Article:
While traversing the nation’s highways, drivers may not realize they are in the company of people who help keep the country’s economy flowing smoothly. The various trucks seen on the roadway are crucial economic components, as are the drivers who toil hours on end behind the wheel.
As vital as they are, truck drivers are now in short supply, with some citing an aging workforce, high turnover rates, increased freight demand, and “lifestyle priorities” that can make other industries seem more attractive to would-be drivers.
The economic advisor Morgan Stanley reports that about 75 percent of freight in the United States is moved over the nation’s roadways by the roughly three million truckers. The American Trucking Associations says that about an additional 50,000 drivers are needed to meet deficits, particularly in the long-haul sector of the industry. If the trucking shortage goes unaddressed, industries could falter and deliveries may be late. In addition, rising costs of transporting goods by freight companies may be passed down to consumers. Industry experts fear the shortage may almost triple by the year 2026.
Analysts say this problem has been festering for about 15 years. However, the recession that began in 2008 masked the issue, and when the North American economy strengthened once again, the cracks in the system became more apparent. The trucking lifestyle isn’t attracting millennials and the incoming Generation Z individuals who are interested in a work-life balance, continues the ATA.
If consumers are wondering why prices on certain goods have steadily risen, they may have trucker shortages to blame. Transportation costs have been problematic for companies such as PepsiCo, Halliburton, Hasbro, and Tyson Foods, just to name a few. Tyson has said freight costs spiked by an estimated $200 million in 2018.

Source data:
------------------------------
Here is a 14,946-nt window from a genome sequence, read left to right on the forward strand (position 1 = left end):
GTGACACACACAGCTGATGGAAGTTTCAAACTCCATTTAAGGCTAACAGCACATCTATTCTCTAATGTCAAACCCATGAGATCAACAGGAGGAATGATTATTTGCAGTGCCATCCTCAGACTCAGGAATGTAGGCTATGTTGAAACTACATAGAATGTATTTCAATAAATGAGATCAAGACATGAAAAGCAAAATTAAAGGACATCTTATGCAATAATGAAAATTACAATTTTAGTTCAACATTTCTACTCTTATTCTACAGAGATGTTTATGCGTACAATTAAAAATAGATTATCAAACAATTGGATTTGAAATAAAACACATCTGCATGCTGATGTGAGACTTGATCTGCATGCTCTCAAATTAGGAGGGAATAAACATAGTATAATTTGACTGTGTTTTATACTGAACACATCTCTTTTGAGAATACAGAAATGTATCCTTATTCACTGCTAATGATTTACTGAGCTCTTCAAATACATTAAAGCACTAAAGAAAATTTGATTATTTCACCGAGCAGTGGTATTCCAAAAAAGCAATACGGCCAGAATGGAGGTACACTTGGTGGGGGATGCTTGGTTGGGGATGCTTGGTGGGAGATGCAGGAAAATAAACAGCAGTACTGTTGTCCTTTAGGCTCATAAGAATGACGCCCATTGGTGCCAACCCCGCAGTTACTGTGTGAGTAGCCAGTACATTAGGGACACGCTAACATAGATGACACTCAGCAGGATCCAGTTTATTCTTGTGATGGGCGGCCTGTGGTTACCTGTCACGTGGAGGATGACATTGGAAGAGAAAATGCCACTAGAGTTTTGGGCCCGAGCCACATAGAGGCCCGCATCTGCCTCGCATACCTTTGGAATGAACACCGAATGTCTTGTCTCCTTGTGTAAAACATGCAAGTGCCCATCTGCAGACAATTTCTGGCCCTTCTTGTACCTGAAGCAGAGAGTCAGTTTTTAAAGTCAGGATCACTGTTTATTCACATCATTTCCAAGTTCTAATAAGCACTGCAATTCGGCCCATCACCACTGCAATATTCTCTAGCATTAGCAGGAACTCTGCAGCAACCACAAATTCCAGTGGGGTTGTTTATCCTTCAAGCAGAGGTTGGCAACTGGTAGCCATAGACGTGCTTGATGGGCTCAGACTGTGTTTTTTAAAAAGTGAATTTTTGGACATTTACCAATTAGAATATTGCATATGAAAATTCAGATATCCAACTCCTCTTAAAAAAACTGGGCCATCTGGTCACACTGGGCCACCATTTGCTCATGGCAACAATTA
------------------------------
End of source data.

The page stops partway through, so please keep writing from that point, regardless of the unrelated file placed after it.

Experienced truckers who are interested in finding work or individuals new to this employment sector may find that odds of getting gainful employment are in their favor. The demand for drivers has resulted in freight companies offering higher salaries as well as signing bonuses for qualified drivers. Trucker compensation has risen as much as 12 percent a year in recent years, according to Bob Costello, chief economist at the ATA. That’s a considerable increase in wages compared to other sectors, which have barely budged recently.
Additionally, while current U.S. regulations restrict commercial driver’s license-holding drivers from operating across state lines until they are 21 years of age, the introduced DRIVE-Safe Act would establish an apprenticeship program for individuals under age 21 who hold a CDL to prepare them for interstate commerce.
Truck driver shortages are affecting businesses. However, for those interested in a becoming truckers, there has never been a better time to sign on.
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